In the creative industries, specialists are seen as oracles. Specialists, or one-trick-ponies as they are more commonly known, are valuable for very specific functions. The idea of mastering one’s craft has existed for centuries and within the creative industries, you will often run into this idea. As designers and creators, we are often encouraged, and almost pointed into one direction. You will find that typographic designers are only useful if you need a hand-crafted font, whilst drone cinematographers are quite out of their depth if you need a piece-to-camera. The overarching idea is you will be better at one specific skill if you are able to focus on it and master that craft. Whilst this approach can offer value, there are pitfalls. There are two key flaws in this argument.
The first being that having specialists creates silos. Silos often create poorer results. If a campaign needs to pass through six to ten different hands before it arrives with the client, they will often end up with something that is poorly assembled and lacking cohesion. This is due to the responsibility index – the scientific phenomenon stating that once we have “done” our specific function, we cast it off on to the next person. We miss things we often should see if we were to take a step back and see the wider context.
Secondly, it has been scientifically proven that the more varied skills we are able to undertake and learn, the better we will be at the original skill. This is due to the neuroplasticity in our brains. The human brain strengthens as we learn a wider variety of skills. As we undertake them, the connections in our brains become faster, resulting in a heightened ability in other tasks. It also creates new connections, creating a wider, more dense population of links. Increased connections result in increased options for neurons to link quicker.
This also causes a social and psychological reaction. As we adapt and learn new skills outside of our considered “job description”, we are able to offer more to our colleagues, employers and clients. This sets off a chain reaction: increased happiness at work, increased cognitive function, increased likelihood of physical exercise, reduced stress, reduced health risks. The list goes on.
Our advisory board member Mark Cohen recently wrote an article for Forbes, where he theorised the need for increased adaptability within the legal industry. “The complexity of business challenges requires teamwork, cross-functional collaboration, and the fluidity—both intellectual and social—to move quickly from one challenge to another.” It turns out the creative industries are no different.
From my own experience, I have found more diverse and wide-ranging skills and work to be the most rewarding. Doing one thing repeatedly certainly works for some people, but I have found my work gets better with diversity. For example, when I started at Within, I had never been a part of any motion graphics or animation projects. Now I am the first person to raise my hand and conceptualise an animation, working with Mit, Aris or Marcus to deliver the project for a client.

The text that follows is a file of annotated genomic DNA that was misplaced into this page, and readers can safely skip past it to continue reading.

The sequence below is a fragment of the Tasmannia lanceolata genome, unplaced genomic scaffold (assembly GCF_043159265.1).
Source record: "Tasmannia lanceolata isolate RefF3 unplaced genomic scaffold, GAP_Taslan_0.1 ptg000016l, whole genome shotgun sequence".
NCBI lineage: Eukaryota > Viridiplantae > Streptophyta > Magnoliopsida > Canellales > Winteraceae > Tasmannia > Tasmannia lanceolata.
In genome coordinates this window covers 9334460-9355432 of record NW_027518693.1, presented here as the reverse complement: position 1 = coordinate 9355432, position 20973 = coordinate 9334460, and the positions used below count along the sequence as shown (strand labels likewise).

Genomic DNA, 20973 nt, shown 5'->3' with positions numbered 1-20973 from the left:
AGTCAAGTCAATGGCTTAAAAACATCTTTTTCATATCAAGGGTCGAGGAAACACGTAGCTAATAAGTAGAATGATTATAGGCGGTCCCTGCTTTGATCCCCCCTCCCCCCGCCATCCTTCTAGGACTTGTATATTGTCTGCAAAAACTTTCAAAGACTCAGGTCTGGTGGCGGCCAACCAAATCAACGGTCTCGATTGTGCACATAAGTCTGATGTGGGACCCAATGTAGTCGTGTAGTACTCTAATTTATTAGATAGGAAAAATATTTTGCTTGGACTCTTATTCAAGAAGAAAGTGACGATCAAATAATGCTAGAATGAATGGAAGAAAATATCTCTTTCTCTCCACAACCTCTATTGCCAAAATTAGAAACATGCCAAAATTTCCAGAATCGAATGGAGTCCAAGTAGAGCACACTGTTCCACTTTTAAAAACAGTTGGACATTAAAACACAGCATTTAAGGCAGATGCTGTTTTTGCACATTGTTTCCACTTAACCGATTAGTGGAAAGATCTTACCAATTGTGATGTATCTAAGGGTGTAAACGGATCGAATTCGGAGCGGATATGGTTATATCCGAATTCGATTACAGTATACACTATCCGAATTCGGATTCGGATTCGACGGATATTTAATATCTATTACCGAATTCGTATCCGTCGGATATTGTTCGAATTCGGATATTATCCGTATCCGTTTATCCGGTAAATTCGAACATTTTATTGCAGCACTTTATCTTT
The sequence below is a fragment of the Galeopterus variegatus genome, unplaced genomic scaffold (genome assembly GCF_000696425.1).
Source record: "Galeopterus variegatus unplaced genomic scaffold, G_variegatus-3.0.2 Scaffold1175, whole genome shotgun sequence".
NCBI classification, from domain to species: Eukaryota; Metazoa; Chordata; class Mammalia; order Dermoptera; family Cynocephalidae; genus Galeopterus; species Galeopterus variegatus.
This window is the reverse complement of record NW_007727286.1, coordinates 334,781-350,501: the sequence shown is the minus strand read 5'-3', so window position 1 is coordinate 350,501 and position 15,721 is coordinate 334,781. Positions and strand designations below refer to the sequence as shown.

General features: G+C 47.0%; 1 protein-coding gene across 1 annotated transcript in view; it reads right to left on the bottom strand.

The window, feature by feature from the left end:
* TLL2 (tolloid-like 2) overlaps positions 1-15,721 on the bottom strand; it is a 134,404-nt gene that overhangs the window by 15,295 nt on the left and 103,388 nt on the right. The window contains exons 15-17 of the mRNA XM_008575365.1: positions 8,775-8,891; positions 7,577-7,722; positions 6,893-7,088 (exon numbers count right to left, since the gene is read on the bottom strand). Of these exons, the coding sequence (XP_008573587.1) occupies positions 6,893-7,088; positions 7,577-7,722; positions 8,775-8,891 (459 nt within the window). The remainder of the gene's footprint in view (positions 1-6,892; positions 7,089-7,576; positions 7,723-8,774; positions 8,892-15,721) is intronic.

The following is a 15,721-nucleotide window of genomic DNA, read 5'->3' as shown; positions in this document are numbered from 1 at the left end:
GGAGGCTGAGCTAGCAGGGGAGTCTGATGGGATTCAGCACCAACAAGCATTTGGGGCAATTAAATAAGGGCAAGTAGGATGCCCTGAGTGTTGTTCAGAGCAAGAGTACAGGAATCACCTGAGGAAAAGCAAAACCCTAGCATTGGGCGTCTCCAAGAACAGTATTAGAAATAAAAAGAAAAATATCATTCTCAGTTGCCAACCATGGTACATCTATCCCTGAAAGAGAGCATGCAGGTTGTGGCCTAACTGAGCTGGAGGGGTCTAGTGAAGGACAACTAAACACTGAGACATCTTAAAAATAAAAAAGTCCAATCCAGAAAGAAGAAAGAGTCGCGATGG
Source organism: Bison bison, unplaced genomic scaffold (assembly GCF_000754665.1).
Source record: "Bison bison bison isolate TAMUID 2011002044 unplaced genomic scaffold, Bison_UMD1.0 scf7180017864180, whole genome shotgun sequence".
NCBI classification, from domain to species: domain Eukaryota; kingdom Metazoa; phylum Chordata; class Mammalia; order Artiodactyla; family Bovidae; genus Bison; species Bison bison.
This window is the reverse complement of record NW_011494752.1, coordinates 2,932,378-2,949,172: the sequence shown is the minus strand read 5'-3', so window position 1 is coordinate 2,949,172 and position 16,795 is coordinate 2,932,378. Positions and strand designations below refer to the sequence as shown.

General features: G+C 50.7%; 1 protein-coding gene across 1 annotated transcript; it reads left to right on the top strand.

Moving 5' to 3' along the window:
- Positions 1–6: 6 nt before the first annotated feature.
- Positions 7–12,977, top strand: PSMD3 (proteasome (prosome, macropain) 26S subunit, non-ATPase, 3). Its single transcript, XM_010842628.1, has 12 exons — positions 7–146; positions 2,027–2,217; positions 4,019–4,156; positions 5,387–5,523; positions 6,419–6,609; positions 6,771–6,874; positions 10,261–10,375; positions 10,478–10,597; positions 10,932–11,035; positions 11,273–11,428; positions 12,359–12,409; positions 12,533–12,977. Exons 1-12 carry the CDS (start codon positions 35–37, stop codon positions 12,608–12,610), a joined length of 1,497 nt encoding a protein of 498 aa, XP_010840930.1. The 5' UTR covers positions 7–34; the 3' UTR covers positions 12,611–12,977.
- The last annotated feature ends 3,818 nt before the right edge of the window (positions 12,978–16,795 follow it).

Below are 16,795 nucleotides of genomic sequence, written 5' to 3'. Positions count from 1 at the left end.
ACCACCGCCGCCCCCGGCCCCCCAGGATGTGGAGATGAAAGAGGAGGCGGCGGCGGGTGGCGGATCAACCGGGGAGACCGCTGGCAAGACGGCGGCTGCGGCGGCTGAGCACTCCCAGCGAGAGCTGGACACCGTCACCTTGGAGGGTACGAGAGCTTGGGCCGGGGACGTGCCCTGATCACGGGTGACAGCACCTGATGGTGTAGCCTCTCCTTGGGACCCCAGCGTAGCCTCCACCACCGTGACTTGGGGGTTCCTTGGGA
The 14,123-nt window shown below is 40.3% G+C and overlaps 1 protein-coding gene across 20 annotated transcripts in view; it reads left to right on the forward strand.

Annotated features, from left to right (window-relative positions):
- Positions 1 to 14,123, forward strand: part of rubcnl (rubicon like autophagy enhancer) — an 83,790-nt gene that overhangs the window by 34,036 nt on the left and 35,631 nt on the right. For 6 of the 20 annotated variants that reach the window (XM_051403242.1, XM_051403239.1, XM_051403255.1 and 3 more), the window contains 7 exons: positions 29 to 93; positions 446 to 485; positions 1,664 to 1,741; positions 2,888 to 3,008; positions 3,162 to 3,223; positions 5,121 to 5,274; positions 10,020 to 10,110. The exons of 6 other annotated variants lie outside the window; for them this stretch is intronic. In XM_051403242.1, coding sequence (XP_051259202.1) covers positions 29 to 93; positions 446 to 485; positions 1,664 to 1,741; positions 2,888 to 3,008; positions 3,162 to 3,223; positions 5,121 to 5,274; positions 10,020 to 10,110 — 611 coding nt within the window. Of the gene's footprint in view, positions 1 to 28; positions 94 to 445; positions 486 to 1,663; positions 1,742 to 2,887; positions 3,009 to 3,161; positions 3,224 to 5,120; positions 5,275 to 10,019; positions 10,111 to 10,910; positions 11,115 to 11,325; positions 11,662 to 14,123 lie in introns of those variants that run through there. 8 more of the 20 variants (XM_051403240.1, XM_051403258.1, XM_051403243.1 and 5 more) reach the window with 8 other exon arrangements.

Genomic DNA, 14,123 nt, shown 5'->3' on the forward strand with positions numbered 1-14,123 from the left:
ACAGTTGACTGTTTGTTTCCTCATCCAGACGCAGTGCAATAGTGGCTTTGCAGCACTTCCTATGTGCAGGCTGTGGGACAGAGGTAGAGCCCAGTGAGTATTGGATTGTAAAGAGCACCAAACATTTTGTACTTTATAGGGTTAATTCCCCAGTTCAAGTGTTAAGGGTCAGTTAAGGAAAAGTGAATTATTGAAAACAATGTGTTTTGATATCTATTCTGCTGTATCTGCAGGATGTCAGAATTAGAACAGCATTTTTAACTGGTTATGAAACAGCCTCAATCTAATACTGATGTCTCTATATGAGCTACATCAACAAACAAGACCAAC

What I’ve learnt from all three of these very talented film and animation experts has completely changed the way I see brand projects. I now see the movement in a graphic device or in the images I choose. I recently conceptualised a report based on footage, using static shots throughout the report to show progression over time. If I hadn’t had the exposure to film and animation that I have been afforded at Within, I highly doubt the way I look at brands would have expanded in the way it has. In other roles, I would have been pigeon-holed and prompted to “stay in my lane”, but this more divergent approach is not only personally engaging but also adds to the studio’s client offering.
At Within, we have always pioneered a collaborative, cross-practice approach. That is why you will find our Film Specialist, Marcus, badgering Mit about how he can shoot films in Unreal Engine, or Karolina, a Brand Designer, perfecting metahumans for Will’s latest invention in the metaverse. Aris will be on set filming one day, animating the next, and then creating digital platforms. Meanwhile, Tolley carries on creating the first ever brand based on brain activity. On the business side of the studio, Kornelia can conduct and interview on-screen talent whilst honing an employee value proposition with our CEO, Ruxandra. Or Caitlin, our Account Manager, providing a Cinema 4D material palette, while ensuring effective project management. Sarah, our Head of Excellence, develops clients whilst managing our metaverse sister-company.
This approach doesn’t just happen, it is cultivated over years of experience.
This approach is the way we work and how we should work. It allows our studio to run efficiently and collaboratively. So if you’re interested in working with or for us, this is the identity that carries through everything we do and will always be our approach at Within. There are no one-trick-ponies in this team of proven creators and skilled advisors, we are multi-versed polymaths, often seen working outside their “job description”.
If you’re interested in working with us on a multi-faceted project, don’t hesitate to get in touch.